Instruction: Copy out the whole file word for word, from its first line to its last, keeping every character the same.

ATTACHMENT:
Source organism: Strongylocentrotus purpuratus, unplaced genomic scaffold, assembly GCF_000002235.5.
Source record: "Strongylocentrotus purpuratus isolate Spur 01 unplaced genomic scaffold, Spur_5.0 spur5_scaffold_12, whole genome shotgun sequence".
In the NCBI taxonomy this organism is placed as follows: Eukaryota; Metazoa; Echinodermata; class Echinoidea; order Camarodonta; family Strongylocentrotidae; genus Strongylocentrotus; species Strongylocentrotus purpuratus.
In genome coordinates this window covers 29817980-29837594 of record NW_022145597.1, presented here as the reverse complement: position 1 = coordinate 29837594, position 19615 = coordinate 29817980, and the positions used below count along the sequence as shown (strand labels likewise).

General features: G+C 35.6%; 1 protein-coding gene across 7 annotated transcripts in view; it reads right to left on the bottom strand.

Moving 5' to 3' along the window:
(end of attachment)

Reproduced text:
Source organism: Strongylocentrotus purpuratus, unplaced genomic scaffold, assembly GCF_000002235.5.
Source record: "Strongylocentrotus purpuratus isolate Spur 01 unplaced genomic scaffold, Spur_5.0 spur5_scaffold_12, whole genome shotgun sequence".
In the NCBI taxonomy this organism is placed as follows: Eukaryota; Metazoa; Echinodermata; class Echinoidea; order Camarodonta; family Strongylocentrotidae; genus Strongylocentrotus; species Strongylocentrotus purpuratus.
In genome coordinates this window covers 29817980-29837594 of record NW_022145597.1, presented here as the reverse complement: position 1 = coordinate 29837594, position 19615 = coordinate 29817980, and the positions used below count along the sequence as shown (strand labels likewise).

General features: G+C 35.6%; 1 protein-coding gene across 7 annotated transcripts in view; it reads right to left on the bottom strand.

Moving 5' to 3' along the window: